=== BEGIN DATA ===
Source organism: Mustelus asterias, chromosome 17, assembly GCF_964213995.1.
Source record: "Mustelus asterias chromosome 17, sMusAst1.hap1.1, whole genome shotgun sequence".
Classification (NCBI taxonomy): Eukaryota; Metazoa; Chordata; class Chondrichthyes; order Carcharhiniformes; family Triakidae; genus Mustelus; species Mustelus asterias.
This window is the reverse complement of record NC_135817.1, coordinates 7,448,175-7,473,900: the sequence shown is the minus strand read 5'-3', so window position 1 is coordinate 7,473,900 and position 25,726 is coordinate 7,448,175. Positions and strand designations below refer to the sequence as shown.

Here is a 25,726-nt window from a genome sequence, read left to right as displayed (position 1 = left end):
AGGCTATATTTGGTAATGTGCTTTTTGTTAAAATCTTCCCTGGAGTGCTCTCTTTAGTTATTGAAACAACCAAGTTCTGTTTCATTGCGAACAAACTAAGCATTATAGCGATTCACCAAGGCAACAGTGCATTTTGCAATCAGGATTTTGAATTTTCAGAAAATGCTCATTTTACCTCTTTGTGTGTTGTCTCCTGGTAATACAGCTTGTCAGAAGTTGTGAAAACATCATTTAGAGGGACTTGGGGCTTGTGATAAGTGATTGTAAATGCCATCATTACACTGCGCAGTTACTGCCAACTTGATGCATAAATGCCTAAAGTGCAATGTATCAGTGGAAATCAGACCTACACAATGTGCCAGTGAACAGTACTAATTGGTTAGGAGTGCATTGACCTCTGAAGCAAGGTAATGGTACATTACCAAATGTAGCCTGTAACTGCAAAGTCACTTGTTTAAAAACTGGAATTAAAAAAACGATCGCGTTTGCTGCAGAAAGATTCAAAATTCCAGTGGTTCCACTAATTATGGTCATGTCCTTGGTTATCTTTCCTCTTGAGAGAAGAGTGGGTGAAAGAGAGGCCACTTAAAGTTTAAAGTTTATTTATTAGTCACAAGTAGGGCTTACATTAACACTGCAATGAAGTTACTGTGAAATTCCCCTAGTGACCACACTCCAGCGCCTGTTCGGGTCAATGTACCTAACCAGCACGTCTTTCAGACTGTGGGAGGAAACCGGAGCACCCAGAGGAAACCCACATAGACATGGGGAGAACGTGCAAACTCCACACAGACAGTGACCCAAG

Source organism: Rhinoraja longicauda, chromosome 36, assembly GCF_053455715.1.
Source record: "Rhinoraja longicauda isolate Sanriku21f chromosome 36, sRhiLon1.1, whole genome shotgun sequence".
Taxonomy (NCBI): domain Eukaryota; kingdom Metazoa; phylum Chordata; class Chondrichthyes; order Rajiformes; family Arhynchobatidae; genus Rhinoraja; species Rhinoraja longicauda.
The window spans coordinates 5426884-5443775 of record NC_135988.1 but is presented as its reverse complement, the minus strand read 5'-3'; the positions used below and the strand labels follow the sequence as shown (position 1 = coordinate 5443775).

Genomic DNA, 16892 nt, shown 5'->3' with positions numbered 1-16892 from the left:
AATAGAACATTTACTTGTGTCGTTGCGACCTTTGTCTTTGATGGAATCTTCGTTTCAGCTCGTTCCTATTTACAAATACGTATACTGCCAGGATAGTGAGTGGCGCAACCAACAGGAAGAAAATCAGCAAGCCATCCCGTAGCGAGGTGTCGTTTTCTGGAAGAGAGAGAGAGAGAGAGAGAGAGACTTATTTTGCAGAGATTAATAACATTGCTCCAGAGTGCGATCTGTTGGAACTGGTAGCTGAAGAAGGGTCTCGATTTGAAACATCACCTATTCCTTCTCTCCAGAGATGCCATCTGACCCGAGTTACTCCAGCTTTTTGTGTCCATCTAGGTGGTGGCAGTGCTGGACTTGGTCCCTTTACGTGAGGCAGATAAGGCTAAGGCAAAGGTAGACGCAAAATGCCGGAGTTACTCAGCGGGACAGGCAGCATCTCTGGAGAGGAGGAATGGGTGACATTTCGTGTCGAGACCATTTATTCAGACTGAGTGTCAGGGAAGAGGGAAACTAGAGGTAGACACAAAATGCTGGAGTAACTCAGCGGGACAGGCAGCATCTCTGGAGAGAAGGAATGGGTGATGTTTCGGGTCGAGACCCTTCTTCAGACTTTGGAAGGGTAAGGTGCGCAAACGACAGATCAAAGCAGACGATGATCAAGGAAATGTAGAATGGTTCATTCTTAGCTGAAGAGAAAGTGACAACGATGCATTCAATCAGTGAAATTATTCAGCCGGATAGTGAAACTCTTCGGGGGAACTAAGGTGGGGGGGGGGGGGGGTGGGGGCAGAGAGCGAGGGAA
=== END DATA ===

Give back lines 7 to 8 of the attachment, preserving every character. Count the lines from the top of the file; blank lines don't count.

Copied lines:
Source organism: Rhinoraja longicauda, chromosome 36, assembly GCF_053455715.1.
Source record: "Rhinoraja longicauda isolate Sanriku21f chromosome 36, sRhiLon1.1, whole genome shotgun sequence".